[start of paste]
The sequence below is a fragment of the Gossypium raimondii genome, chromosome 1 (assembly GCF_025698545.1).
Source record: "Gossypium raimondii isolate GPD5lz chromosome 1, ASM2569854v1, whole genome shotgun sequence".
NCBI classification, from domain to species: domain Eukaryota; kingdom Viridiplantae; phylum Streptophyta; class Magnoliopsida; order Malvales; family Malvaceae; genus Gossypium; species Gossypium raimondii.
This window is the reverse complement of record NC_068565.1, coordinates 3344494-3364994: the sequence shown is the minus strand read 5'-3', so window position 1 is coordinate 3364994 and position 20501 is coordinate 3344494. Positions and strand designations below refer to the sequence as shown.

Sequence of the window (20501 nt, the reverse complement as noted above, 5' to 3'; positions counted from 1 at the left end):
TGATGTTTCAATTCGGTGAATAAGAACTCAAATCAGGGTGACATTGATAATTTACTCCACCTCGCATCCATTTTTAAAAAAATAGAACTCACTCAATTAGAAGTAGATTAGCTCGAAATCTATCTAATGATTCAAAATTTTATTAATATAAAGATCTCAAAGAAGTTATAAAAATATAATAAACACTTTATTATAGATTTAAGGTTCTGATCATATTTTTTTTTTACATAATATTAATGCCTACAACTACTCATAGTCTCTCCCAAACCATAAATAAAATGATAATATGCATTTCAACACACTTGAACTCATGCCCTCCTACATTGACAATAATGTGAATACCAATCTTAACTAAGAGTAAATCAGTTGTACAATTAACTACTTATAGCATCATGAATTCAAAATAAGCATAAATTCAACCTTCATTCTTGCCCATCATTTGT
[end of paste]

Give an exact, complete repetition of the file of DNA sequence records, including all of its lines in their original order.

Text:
The sequence below is a fragment of the Gossypium raimondii genome, chromosome 1 (assembly GCF_025698545.1).
Source record: "Gossypium raimondii isolate GPD5lz chromosome 1, ASM2569854v1, whole genome shotgun sequence".
NCBI classification, from domain to species: domain Eukaryota; kingdom Viridiplantae; phylum Streptophyta; class Magnoliopsida; order Malvales; family Malvaceae; genus Gossypium; species Gossypium raimondii.
This window is the reverse complement of record NC_068565.1, coordinates 3344494-3364994: the sequence shown is the minus strand read 5'-3', so window position 1 is coordinate 3364994 and position 20501 is coordinate 3344494. Positions and strand designations below refer to the sequence as shown.

Sequence of the window (20501 nt, the reverse complement as noted above, 5' to 3'; positions counted from 1 at the left end):
TGATGTTTCAATTCGGTGAATAAGAACTCAAATCAGGGTGACATTGATAATTTACTCCACCTCGCATCCATTTTTAAAAAAATAGAACTCACTCAATTAGAAGTAGATTAGCTCGAAATCTATCTAATGATTCAAAATTTTATTAATATAAAGATCTCAAAGAAGTTATAAAAATATAATAAACACTTTATTATAGATTTAAGGTTCTGATCATATTTTTTTTTTACATAATATTAATGCCTACAACTACTCATAGTCTCTCCCAAACCATAAATAAAATGATAATATGCATTTCAACACACTTGAACTCATGCCCTCCTACATTGACAATAATGTGAATACCAATCTTAACTAAGAGTAAATCAGTTGTACAATTAACTACTTATAGCATCATGAATTCAAAATAAGCATAAATTCAACCTTCATTCTTGCCCATCATTTGT